Long carrying the fame of being one of Tomb Raider's shooting scenes, Ta Prohm has made quite an impression on world audience. The temple is recognized by having its fallen premises entwined by the giant fig vines and buttress roots, looking pretty much like a battle is going on between nature and masonry. Built entirely without mortar, Ta Prohm is a Buddhist monastery constructed in 1186. Since it was rediscovered by French archaeologists in the early 20th century, restoration work has been carrying on despite of the look of neglect. The temple now is safe to visit, with thousands of tourists flocking in every day. Ambling in and through the root-riddled structure, a deceiving hunch of getting lost would give you some chill, but at the same time, you will also succumb to the willingness of staying in this breathtakingly beautiful labyrinth.
Gigantic roots taking over the temple.
Dating back to the 10th century, Banteay Srei was commissioned by a female Brahmin (similar to the role of a teacher or a priest) instead of a ruler, which differs it from many Angkorian temples. Also known as "the Citadel of the Women", the red-sandstone temple is dedicated to Lord Shiva and contains some of the most elaborate stone carvings in the world. It may not be comparable with Angkor Wat or Bayon when it comes to scale, but the artistry reflected from the motifs and figures of gods is beyond perfection. Because of the careful preservation, it is hard to imagine that these carvings are more than 1,000 years old. The temple is located a bit far from usual tourist tracks, nevertheless, the journey will be rewarded. With the company of a private guide and car, I got the best out of this trip – transport, interesting stories behind the scene, iced towel and bottled water… Just a perfect way to visit the ruins in a hot weather.
Banteay Srei is small in scale but of a high value of aesthetics.
After seeing all the crowded attractions, Beng Mealea tops my favourite. Partly because I enjoyed the 2014 French film of Two Brothers which was shot there, but more importantly, the mystery and the unrestored state of the temple delivers an authentic Indiana Jones experience. Very few people know that Beng Mealea was constructed in the same floor plan as was Angkor Wat, but earlier and smaller than the latter. Once an active landmine field in the 1970s under the Khmer Rouge, it was reopened in 2003 after being completely cleared. Like in Ta Prohm but in a more haunting manner, dilapidation is the only term coming to my mind when I entered the low key entrance of Beng Mealea after walking over some well-preserved causeway. This quiet and peaceful site receives nothing close to restoration, giving visitors most freedom for scrabbling over the piles of stones (sneakers are a must). Building blocks are covered by moss and vegetation, the only thing alive is the weak sunlight filtering through the thick leaves of trees. If you are into less visited places and want to beat the hot weather, this is heaven.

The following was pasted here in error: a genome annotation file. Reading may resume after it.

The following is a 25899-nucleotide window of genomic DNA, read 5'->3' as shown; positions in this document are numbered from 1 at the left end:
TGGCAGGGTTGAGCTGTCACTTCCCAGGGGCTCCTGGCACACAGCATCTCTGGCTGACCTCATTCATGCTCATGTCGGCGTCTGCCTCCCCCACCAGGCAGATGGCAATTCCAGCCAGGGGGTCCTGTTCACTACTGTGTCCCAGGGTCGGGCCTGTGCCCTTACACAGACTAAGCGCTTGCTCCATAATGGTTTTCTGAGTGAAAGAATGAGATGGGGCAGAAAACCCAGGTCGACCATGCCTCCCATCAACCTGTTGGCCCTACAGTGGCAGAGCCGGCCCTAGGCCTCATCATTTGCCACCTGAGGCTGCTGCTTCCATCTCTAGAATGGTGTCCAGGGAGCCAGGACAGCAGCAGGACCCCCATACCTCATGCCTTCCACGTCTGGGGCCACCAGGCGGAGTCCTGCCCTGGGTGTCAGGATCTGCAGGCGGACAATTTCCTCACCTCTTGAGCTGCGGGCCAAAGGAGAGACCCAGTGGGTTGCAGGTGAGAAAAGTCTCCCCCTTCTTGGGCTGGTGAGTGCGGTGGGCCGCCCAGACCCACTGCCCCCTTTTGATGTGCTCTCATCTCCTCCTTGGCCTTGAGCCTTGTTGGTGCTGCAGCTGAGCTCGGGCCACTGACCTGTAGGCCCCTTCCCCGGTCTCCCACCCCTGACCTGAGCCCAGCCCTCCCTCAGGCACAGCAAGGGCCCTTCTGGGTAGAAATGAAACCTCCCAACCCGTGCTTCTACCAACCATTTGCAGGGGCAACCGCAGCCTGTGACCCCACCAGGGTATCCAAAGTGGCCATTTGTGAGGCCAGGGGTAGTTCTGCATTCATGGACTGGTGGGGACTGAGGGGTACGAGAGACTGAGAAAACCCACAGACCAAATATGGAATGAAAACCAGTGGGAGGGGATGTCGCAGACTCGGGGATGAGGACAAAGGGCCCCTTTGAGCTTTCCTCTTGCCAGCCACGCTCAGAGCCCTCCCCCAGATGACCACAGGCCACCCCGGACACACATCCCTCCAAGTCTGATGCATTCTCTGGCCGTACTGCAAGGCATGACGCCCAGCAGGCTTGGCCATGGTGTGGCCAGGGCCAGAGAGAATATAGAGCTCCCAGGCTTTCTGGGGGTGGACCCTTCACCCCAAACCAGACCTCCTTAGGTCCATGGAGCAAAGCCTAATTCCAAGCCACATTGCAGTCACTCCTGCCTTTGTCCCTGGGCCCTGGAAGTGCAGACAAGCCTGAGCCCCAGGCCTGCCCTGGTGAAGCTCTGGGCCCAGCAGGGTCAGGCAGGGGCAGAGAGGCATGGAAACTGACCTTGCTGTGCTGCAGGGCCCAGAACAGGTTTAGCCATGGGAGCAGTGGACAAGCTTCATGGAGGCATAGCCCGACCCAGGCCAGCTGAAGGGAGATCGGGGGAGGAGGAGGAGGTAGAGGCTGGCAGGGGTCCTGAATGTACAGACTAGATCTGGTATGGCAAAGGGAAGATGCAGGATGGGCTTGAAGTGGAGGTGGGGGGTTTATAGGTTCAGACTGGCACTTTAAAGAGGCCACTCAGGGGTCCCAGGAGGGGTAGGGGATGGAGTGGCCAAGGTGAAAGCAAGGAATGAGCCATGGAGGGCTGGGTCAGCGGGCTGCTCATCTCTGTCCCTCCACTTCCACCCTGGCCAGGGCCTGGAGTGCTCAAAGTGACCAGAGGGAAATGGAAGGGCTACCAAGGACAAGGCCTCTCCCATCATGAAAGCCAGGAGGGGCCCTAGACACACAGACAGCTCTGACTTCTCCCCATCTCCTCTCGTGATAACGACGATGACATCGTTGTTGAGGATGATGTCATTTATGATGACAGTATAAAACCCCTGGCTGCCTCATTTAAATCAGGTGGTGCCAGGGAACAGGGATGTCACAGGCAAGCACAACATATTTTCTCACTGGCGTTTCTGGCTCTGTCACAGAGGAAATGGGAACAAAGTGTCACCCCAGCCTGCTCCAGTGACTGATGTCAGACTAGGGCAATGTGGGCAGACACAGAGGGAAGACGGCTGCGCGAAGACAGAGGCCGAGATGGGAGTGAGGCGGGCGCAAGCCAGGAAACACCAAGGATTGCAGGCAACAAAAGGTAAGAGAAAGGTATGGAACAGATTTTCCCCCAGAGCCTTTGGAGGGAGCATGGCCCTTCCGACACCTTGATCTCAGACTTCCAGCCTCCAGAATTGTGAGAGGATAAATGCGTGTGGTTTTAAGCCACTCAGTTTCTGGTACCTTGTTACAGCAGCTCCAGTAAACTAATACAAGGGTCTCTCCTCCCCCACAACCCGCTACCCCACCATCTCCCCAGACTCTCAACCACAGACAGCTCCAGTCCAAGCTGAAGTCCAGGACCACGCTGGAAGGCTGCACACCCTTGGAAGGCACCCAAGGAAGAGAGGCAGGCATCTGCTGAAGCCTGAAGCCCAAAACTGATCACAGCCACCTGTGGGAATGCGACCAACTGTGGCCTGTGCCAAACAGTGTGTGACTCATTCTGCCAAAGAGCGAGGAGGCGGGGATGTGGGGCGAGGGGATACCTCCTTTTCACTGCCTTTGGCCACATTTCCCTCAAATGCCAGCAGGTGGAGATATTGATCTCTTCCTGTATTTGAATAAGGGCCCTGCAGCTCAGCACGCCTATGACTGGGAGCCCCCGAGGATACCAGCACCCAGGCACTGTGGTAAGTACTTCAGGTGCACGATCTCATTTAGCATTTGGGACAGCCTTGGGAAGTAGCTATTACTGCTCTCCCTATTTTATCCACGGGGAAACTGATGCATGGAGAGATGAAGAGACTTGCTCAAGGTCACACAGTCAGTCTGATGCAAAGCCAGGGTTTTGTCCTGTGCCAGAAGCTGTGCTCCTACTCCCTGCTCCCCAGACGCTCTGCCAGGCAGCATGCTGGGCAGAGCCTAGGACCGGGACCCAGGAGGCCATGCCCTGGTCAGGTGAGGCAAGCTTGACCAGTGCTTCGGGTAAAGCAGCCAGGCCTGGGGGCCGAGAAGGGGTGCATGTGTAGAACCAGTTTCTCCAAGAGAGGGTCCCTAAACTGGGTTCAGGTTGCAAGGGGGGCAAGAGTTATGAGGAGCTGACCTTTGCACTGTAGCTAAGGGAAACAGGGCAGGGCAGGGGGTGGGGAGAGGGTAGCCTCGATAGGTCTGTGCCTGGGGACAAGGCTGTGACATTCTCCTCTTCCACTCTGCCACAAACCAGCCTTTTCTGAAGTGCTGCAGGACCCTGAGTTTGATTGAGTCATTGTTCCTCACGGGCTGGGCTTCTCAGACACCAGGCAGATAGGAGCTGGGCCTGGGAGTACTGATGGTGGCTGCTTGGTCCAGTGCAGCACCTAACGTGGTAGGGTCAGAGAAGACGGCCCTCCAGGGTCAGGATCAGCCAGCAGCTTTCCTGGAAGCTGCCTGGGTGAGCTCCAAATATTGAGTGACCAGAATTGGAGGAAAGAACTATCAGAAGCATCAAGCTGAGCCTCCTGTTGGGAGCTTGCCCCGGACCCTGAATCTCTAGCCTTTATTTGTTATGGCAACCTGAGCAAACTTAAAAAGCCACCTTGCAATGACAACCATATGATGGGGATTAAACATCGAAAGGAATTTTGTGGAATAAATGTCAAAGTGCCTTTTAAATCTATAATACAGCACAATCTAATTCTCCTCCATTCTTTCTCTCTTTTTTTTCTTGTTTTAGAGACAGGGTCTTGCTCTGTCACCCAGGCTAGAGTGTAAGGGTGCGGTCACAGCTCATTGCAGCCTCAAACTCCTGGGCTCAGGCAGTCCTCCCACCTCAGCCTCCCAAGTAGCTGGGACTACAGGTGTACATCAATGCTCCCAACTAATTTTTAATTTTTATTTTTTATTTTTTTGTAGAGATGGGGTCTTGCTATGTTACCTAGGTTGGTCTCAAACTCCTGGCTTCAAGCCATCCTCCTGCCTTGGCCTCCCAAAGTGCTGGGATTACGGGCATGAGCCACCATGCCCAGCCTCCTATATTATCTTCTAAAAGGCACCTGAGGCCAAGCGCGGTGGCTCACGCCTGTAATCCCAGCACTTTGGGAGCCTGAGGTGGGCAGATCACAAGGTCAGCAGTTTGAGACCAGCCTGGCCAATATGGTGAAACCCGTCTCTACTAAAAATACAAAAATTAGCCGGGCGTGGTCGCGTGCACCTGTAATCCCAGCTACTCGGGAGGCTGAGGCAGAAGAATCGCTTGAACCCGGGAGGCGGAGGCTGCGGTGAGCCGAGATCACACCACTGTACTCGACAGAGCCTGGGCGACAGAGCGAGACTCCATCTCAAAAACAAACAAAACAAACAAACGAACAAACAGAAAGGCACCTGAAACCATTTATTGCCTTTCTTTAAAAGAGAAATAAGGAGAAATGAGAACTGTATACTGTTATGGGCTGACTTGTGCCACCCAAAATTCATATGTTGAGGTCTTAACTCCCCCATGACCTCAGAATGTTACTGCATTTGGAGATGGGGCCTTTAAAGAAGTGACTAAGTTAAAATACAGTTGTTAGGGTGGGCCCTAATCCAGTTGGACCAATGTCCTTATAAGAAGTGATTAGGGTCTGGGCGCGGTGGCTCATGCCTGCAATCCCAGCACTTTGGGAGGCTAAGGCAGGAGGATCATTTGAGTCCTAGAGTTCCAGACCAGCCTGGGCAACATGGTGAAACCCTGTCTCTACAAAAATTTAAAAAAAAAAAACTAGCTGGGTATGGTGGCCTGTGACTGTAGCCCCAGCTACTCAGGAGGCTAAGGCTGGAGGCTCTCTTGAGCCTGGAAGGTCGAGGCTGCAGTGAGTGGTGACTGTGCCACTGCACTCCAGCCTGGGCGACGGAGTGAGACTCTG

Beng Mealea is like a forgotten land that has a glorious past.
Located between the Gate of Victory of Angkor Thom and East Baray, Takeo Temple is a nice stop to admire one of the tallest temples in Cambodia commissioned by King Jayavarman V. This 5-tire pyramid-shaped structure is also the first temple built by all sandstone, reaching a total height of 40 meters. The massive sanctuaries are, however, unfinished works left at the beginning of the 11th century. The reason for the halt still remains a mystery. People speculate that it was due to the death of the King, or according to an inscription, a lightning struck the temple which was taken as a bad omen to continue the work. Either way, it led to less bas-reliefs on the walls of Takeo Temple as decorations were about to be added. The steps proving access to the top of the temple are very steep, but you are guaranteed to have a good view of the surrounding area from there.
As the capital city of Cambodia, Phnom Penh is more famous for the memorial sites left by sad historical event. Nevertheless, there are a handful of decent temples for an exploration. Among them Wat Phnom is considered the most beautiful to visit.